The cedi has been on a downward spiral, notably since 2012, with a 14.6 per cent annual depreciation against the US dollar in 2013 and 17 per cent in 2014. At face value, the cedi depreciation may be blamed on current account imbalances but on closer inspection; there are more grave issues. Conventional economic wisdom will suggest that some depreciation of a currency should rebalance the current account in the long term. However, this has not been the case for Ghana; the current account deficit increased to 13.7% of GDP in 2013, according to Fitch Ratings. There are several issues surrounding why the depreciation has not been positive for Ghana's current account. Foremost, the situation is characterised by the twin deficits hypothesis; which in non-economic language means that running a fiscal deficit is concomitant with a current account deficit. Also, Ghana relies on several primary commodities which are notoriously susceptible to volatilities; therefore the cedi's depreciation does not necessarily allow for a correction of current account imbalance. Overreliance on overpriced imported goods is also another factor accelerating the depreciation of the cedi, increasing inflation and consequently the instability in the economy. Additionally, the short-term attempts by the Bank of Ghana to slow down the depreciating cedi has been an ignominious mess, showcasing the dilemma between saving the cedi or forgoing foreign investment. Foreign exchange controls and directives banning the issue of cheques on foreign currency accounts have not been widely welcomed by businesspeople and foreign investment, which late translated to the Bank loosening the initial controls announced in February 2014. The interplay of inflation and a weakening currency has become a chicken-and-egg problem. But regardless of which came first, the problem is certainly one that needs to be prioritised, in order to stabilise the macroeconomic environment in Ghana.
Moreover, as Ghana is sometimes seen as a model for the ‘Africa Rising’ picture, one would expect her macroeconomic performance to be at par with the Sub-Saharan Africa region average; yet, this is worryingly not the case.
We do not need to dig deep into economic history to identify the problems that fiscal deficits pose for economies. The US and European budget deficits in the aftermath of the financial crisis highlighted that fiscal deficits are detrimental to the private sector of an economy too. Inflation, when it soars as high as that of Ghana’s 15.3% (correct at the time of writing), also puts a downward pressure on businesses; put simply, firms are unable to operate efficiently when inflation rates are out of hand. In the case of Ghana, this could further escalate to a reversal of the positive investment patterns in early 2000s, where local and international investor confidence was heightened owing to Ghana’s relative economic stability in the African region.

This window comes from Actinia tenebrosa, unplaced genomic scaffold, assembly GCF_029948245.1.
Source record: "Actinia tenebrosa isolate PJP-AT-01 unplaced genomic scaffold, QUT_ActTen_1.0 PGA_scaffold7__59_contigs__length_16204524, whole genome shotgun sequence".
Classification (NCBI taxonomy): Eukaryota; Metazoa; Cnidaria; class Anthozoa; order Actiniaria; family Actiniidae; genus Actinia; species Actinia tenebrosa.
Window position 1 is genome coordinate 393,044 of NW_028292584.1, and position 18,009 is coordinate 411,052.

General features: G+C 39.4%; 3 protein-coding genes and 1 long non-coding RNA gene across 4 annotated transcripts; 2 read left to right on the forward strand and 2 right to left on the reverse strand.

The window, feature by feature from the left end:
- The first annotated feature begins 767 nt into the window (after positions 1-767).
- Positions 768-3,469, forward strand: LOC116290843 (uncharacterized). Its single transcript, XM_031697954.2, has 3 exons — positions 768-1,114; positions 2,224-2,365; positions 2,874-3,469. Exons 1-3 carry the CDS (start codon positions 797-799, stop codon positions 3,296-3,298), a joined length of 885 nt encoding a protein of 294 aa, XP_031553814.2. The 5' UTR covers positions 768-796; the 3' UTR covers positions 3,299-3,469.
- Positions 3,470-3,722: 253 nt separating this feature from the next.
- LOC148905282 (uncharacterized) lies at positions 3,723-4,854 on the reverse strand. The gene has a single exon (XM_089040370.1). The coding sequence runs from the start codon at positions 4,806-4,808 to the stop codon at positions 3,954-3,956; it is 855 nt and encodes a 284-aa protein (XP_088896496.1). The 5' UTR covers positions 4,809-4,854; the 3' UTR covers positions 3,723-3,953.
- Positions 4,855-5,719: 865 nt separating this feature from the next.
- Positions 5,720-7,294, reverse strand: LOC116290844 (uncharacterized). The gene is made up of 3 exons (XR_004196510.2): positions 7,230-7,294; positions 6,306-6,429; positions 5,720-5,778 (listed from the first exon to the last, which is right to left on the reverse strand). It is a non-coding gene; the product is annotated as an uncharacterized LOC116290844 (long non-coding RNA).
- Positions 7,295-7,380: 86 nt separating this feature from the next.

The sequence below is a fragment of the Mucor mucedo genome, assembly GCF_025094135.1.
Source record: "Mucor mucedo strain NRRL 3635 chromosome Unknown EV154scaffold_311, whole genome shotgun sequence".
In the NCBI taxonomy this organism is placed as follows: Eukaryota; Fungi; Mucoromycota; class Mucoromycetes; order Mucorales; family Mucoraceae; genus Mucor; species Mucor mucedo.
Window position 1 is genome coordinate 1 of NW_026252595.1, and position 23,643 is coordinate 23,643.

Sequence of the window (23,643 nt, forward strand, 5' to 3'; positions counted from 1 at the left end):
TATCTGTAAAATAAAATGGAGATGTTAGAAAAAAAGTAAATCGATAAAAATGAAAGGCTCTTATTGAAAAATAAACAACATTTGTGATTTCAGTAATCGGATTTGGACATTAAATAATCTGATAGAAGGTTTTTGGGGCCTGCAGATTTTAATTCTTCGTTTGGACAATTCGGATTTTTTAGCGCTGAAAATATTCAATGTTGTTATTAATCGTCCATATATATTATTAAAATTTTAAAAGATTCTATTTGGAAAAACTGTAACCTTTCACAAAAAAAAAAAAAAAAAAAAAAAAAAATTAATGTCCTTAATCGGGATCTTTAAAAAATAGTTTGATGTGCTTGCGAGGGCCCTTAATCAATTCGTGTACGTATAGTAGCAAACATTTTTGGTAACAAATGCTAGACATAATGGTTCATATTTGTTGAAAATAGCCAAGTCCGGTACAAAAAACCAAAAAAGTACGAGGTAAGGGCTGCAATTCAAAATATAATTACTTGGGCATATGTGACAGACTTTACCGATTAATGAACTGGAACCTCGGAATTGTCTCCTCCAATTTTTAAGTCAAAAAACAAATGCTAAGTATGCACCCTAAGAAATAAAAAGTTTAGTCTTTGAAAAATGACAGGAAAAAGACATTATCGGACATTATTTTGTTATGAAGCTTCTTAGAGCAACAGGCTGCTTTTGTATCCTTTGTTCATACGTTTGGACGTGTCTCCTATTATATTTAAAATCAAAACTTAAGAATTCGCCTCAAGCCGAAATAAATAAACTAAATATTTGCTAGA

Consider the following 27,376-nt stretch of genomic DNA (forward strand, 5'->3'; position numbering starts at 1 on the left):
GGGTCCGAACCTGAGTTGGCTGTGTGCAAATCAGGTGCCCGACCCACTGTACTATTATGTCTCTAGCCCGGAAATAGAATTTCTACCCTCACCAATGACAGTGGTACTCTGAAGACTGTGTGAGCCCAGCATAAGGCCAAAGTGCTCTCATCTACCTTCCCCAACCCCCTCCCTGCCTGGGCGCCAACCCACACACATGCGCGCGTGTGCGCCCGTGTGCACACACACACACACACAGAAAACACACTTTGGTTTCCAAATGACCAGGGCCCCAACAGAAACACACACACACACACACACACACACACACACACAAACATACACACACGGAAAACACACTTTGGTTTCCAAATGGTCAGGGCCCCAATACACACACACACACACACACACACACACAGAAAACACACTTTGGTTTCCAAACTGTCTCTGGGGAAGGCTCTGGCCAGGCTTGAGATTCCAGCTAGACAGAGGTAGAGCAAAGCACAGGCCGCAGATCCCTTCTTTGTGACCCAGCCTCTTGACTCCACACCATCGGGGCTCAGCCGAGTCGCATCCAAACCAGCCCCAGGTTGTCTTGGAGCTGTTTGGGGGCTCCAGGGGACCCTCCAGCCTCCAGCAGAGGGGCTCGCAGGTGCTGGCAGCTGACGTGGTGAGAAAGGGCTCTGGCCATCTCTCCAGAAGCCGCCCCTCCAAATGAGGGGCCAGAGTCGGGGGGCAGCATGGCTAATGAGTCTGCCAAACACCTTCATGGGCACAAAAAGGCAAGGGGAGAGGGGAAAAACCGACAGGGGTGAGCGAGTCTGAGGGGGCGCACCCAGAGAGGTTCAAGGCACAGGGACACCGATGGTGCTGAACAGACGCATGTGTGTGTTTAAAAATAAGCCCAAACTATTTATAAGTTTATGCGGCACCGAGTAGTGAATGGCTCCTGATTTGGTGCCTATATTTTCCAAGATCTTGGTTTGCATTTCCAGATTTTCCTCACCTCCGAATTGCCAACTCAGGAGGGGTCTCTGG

Ipso facto, our economy, despite moving three places up the GCI, cannot be expected to grow in a sustainable manner unless the macro environment is stable. It is true that Ghana is one of the most advanced countries in the region, taking a look at social sustainability, there are gaps in indicators such as access to improved sanitation, social safety net protection and youth unemployment . It is rather unfortunate that the aforementioned sanitation - or lack thereof - has manifested itself mercilessly through the current cholera outbreak, of which thousands have been affected and 300 had died in the Greater Accra Region alone. In terms of environmental sustainability, deforestation is still a problem for the economy, and on average, almost 5 per cent of the forest cover is lost each year. Moreover, the increased attraction to independent small-scale mining - or ‘galamsey’ as it is known in Ghanaian diction - has had negative impacts on previously arable lands. In addition, environmental regulations are not very stringent and tend to be somewhat poorly enforced.
Going forward, the main challenge will therefore be to turn the modest gains; trickling down to a larger proportion of the population. Much remains to be done to lay the foundations for sustainable long-term growth, requiring efforts across all areas - social and environmental alike. The foreword of the WEF Report urges government and business leaders to work together in order to balance out the struggling economies. Finally, development requires cohesive improvement in institutions, infrastructure, macroeconomic institutions and health & primary education.
Ms Janiece King is the primary contact for this article. Ms King is an IMANI intern and student of the London School of Economics.